Editor's note: This post is part of the Overheard on CNN.com series, a regular feature that examines interesting comments and thought-provoking conversations posted by the community.
The U.S. Nuclear Regulatory Commission approved licenses to build two new nuclear reactors Thursday, the first authorized in over 30 years. CNN looked into safety at U.S. plants. There are 23 nuclear reactors in the United States that use the General Electric-designed Mark 1 containment housing, which is similar to the design at Japan's Fukushima Daiichi plant. Readers talked about the safety of U.S. plants.
Some readers thought the concerns were overblown. This was the most-liked comment:
Jack Baker: "We have been using nuclear power for over 50 years, and there have been very few serious incidents, and only a couple of incidents with injuries or radiation release. And considering that the quantity of waste by-product is significantly less than any other type of power generation, including natural gas, how can people be so adamant against nuclear power?"
There were many who responded in turn to Jack Baker's coment.
MK54: "I believe that rendering a portion of the Earth uninhabitable for centuries, maybe more is a tremendous and unacceptable disaster, because of the persistence, even if no person is directly killed. The scale of a disaster is not always just in people killed. Earth is a beautiful and hospitable place, but it is up to us to keep it that way."
pwrphoto: "Many people would say that it's because of ignorance but I think it is mostly due to the subjective nature of how we, humans, perceive risk. Risk has two components: likelihood and impact. Your comment focuses on both risk and likelihood but most people only look at the impact. That is, they don't care if having a nuclear accident is very unlikely. They just care that if there is an accident the consequences are extreme. It is for the same reason that airplane accidents attract more attention than each individual road accident."
PatriotEagle: "Also, unlike Japan we don't get tsunamis. And France is completely energy because they run the whole country on nuclear energy and there's not been one nuclear problem to my knowledge in France."
One reader replied to the "Why?" and wondered why other kinds of energy aren't being explored.
LPLove: "Because when you have a technology that has been buried by the nuclear industry for 50 years, thorium reactors, you realize you cant trust them at all. The commoditization of uranium was the sole goal back in the '50s and the guiding principal that pointed us to use nuclear, even though thorium is a far superior, cleaner, more efficient technology. Welcome to America, where you wont even be offered the best solution, only the most profitable one."
Can the U.S. and Japan be compared fairly?
HeyDummy1: "This is like living in San Diego and worrying about your pool freezing because you saw someone's pool freeze in Canada."
Some commenters thought there are bigger things to worry about.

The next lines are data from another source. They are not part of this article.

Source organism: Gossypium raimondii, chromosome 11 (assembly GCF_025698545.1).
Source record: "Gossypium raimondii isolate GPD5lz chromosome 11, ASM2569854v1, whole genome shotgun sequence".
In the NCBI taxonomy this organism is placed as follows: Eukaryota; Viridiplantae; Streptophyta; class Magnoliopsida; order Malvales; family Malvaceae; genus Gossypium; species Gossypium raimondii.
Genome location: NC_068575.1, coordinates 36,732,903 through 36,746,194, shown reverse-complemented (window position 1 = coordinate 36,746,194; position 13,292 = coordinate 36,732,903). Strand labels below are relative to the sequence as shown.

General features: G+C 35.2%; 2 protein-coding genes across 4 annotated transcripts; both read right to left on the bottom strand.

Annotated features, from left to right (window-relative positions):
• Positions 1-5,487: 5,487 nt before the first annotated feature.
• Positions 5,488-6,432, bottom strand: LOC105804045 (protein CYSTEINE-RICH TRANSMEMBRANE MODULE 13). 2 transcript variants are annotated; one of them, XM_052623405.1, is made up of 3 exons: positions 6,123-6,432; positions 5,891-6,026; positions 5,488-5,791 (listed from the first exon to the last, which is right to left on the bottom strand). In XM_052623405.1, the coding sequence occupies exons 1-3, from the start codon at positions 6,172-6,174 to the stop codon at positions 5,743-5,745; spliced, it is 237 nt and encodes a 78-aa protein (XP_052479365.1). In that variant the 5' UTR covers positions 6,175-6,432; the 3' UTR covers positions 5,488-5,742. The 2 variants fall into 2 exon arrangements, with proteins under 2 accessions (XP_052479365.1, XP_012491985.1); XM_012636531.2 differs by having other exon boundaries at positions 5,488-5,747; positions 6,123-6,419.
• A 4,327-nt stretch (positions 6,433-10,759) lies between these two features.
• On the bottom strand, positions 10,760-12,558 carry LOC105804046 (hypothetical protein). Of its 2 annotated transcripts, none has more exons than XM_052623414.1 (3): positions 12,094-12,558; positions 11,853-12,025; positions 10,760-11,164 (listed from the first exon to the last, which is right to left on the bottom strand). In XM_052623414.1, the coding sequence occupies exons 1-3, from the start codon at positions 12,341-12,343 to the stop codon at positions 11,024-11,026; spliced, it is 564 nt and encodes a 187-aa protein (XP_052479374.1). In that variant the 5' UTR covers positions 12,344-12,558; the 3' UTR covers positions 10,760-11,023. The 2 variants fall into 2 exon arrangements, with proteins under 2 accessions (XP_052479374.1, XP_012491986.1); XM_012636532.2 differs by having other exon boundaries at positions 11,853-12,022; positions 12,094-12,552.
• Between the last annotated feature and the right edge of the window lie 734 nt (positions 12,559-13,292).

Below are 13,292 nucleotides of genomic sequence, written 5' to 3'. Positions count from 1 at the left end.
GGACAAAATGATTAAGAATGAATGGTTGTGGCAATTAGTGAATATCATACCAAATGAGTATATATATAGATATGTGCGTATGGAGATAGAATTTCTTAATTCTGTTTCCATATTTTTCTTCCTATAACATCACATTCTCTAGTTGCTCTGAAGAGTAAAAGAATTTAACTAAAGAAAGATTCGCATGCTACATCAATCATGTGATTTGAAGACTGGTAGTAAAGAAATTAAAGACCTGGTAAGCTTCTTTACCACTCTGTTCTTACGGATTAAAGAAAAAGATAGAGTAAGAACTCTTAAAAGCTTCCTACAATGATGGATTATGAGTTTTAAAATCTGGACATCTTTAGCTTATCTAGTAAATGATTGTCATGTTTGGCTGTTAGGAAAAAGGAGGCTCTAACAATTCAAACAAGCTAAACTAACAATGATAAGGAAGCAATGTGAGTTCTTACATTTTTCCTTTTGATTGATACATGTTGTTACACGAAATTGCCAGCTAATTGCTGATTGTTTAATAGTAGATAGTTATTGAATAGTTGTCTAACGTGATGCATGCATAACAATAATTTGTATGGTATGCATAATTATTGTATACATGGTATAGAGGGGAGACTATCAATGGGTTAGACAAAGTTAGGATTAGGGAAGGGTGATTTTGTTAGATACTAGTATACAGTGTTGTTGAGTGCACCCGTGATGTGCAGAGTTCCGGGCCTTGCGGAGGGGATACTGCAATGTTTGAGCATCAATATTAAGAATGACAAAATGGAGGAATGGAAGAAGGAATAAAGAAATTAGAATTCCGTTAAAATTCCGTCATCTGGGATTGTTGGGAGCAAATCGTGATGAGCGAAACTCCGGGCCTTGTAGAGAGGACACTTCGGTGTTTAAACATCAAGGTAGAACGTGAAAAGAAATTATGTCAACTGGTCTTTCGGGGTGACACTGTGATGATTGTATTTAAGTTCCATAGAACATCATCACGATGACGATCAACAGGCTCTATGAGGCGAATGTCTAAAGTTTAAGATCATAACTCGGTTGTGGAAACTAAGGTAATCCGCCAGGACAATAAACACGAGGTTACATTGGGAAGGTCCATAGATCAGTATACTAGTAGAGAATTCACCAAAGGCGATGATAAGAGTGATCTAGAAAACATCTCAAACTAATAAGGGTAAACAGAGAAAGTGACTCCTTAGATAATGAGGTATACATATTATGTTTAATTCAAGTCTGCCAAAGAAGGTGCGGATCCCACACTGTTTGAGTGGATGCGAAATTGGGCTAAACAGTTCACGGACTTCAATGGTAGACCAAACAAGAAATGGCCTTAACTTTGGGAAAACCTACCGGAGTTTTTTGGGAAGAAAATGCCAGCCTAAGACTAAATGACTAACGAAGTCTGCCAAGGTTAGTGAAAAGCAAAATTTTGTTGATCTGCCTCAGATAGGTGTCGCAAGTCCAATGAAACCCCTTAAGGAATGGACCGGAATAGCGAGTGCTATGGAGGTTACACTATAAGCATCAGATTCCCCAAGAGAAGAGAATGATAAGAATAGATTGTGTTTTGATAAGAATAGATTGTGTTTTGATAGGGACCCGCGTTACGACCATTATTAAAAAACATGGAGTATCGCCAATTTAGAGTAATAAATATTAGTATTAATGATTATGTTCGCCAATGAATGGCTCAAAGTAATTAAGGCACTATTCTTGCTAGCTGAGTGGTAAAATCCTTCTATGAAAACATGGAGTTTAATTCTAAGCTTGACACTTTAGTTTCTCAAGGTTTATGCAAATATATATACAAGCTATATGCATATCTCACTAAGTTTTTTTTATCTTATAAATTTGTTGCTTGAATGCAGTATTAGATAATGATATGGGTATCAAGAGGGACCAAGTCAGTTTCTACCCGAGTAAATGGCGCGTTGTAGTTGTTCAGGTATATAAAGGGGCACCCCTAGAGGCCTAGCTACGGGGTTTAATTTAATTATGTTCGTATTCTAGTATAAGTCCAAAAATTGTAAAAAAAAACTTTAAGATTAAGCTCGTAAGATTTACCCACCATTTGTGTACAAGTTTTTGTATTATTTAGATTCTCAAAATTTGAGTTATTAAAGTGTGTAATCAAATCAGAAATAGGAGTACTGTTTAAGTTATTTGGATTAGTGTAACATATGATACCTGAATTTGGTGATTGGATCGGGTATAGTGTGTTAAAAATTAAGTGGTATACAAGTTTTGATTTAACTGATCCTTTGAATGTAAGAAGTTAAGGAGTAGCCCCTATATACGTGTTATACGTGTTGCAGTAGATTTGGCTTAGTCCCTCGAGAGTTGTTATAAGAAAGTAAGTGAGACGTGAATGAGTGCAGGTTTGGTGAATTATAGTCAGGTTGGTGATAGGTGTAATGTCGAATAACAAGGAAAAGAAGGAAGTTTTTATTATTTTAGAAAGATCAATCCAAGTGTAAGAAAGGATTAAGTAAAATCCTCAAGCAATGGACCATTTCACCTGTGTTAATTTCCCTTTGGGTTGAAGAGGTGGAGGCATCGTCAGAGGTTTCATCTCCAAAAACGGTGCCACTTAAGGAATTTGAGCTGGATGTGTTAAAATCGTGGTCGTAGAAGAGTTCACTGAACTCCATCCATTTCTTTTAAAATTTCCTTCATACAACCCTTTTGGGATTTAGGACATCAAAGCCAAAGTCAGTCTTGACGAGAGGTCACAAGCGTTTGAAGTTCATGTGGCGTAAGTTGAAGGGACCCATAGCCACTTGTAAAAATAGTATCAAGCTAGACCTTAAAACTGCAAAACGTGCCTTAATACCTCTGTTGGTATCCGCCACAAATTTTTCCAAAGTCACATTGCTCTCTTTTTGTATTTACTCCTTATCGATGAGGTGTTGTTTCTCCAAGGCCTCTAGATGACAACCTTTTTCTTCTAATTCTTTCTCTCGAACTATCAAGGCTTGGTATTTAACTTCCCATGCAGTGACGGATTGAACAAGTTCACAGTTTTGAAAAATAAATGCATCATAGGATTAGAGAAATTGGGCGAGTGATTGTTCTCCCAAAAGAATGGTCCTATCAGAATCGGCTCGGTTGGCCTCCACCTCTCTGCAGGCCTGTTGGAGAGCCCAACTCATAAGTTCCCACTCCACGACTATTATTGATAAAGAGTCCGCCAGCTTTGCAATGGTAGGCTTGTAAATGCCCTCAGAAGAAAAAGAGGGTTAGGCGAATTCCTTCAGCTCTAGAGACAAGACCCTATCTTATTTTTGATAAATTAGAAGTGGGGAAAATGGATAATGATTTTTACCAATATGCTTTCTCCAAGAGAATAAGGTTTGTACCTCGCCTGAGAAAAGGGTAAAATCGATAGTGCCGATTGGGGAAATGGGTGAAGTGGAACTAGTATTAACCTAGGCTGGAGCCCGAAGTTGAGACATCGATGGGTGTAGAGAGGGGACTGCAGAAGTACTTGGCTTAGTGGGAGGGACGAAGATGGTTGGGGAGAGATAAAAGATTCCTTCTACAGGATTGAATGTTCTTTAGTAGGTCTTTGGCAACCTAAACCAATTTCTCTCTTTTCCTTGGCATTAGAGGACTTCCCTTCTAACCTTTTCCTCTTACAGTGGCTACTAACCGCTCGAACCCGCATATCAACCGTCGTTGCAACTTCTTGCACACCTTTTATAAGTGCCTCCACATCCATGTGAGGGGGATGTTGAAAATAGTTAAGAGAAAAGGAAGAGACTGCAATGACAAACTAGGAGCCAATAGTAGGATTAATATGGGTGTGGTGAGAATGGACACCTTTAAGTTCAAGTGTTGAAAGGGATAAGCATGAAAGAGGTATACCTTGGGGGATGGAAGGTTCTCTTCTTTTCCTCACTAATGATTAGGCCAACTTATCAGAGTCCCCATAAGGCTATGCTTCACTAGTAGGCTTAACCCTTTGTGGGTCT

Patrick N. Smith: "Hmmm. A worst-case disaster, and nobody was killed ... in fact, no one was even injured. I would think we'd find something more realistic to worry about ... like maybe the 2012 end of the world, or impact from a massive asteroid, as it's completely obvious even these older plants are incredibly safe. But you know how the Luddites are. Any excuse to try to trash anything really productive and helpful. Nothing new there."
But others wondered about the safety of nuclear power.
kinderlove: "When did they ever have to permanently evacuate 100,000 people from their homes because of coal or natural gas?"
What about the nuclear waste?
Giantsfan17: "Keep in mind we have no idea what to do with the waste it creates (which has a half life of over 1,000 years), but lets ignore that."
This commenter said they aren't all that worried about living near a site.
Danams42: "I do live near the Brown's Ferry site, and it really doesn't worry me. The track record on safety of the industry is very good over all. Even after a record tornado outbreak less than a year ago, including damage to that area, the worst that happened was that the reactors were shutdown for a time to prevent to possibility of a meltdown if damage was sustained. Of course, we are not near a fault line and far enough inland that things like tsunamis are not an issue. If I was near a reactor that was close to a fault line or in an area that has to worry about tsunamis then I might think differently."
But another person said perhaps research energies should be diverted elsewhere.
chuckhoffman: "They should be more concerned about the 60-year nuclear power plant that is built on a fault line in Mineral, VA. Especially since there was a massive earthquake there last year in which they had to shut down the plant."
What do you think? Share your opinion in the comments area below and in the latest stories on CNN.com. Or sound off on video via CNN iReport.
Compiled by the CNN.com moderation staff. Some comments edited for length or clarity.